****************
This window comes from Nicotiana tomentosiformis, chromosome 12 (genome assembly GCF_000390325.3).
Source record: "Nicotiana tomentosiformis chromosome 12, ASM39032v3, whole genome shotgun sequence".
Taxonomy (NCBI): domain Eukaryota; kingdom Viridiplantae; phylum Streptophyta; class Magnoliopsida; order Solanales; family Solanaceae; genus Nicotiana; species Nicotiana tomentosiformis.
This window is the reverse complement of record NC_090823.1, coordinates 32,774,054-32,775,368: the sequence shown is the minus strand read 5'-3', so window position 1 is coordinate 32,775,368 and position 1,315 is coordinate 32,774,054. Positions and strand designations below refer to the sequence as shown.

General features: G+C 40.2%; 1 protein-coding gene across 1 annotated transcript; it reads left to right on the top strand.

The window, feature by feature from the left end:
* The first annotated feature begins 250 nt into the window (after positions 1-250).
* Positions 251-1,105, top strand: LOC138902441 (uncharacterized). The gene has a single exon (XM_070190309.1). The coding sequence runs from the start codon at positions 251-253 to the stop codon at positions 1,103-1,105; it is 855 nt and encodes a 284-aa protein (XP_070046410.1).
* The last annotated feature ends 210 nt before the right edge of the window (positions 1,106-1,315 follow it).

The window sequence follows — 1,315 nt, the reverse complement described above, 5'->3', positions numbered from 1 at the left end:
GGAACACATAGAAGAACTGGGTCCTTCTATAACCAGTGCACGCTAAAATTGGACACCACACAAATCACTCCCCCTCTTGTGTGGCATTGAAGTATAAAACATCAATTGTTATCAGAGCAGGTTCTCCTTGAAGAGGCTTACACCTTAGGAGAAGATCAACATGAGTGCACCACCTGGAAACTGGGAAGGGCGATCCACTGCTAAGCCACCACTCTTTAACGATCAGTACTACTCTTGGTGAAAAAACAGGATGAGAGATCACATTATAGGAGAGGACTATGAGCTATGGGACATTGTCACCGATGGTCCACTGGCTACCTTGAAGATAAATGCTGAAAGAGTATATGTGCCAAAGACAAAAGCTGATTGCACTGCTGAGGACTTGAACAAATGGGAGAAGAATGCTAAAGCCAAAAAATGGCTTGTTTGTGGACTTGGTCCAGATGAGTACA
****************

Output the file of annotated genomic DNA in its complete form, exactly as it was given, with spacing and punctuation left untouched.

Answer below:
This window comes from Nicotiana tomentosiformis, chromosome 12 (genome assembly GCF_000390325.3).
Source record: "Nicotiana tomentosiformis chromosome 12, ASM39032v3, whole genome shotgun sequence".
Taxonomy (NCBI): domain Eukaryota; kingdom Viridiplantae; phylum Streptophyta; class Magnoliopsida; order Solanales; family Solanaceae; genus Nicotiana; species Nicotiana tomentosiformis.
This window is the reverse complement of record NC_090823.1, coordinates 32,774,054-32,775,368: the sequence shown is the minus strand read 5'-3', so window position 1 is coordinate 32,775,368 and position 1,315 is coordinate 32,774,054. Positions and strand designations below refer to the sequence as shown.

General features: G+C 40.2%; 1 protein-coding gene across 1 annotated transcript; it reads left to right on the top strand.

The window, feature by feature from the left end:
* The first annotated feature begins 250 nt into the window (after positions 1-250).
* Positions 251-1,105, top strand: LOC138902441 (uncharacterized). The gene has a single exon (XM_070190309.1). The coding sequence runs from the start codon at positions 251-253 to the stop codon at positions 1,103-1,105; it is 855 nt and encodes a 284-aa protein (XP_070046410.1).
* The last annotated feature ends 210 nt before the right edge of the window (positions 1,106-1,315 follow it).

The window sequence follows — 1,315 nt, the reverse complement described above, 5'->3', positions numbered from 1 at the left end:
GGAACACATAGAAGAACTGGGTCCTTCTATAACCAGTGCACGCTAAAATTGGACACCACACAAATCACTCCCCCTCTTGTGTGGCATTGAAGTATAAAACATCAATTGTTATCAGAGCAGGTTCTCCTTGAAGAGGCTTACACCTTAGGAGAAGATCAACATGAGTGCACCACCTGGAAACTGGGAAGGGCGATCCACTGCTAAGCCACCACTCTTTAACGATCAGTACTACTCTTGGTGAAAAAACAGGATGAGAGATCACATTATAGGAGAGGACTATGAGCTATGGGACATTGTCACCGATGGTCCACTGGCTACCTTGAAGATAAATGCTGAAAGAGTATATGTGCCAAAGACAAAAGCTGATTGCACTGCTGAGGACTTGAACAAATGGGAGAAGAATGCTAAAGCCAAAAAATGGCTTGTTTGTGGACTTGGTCCAGATGAGTACA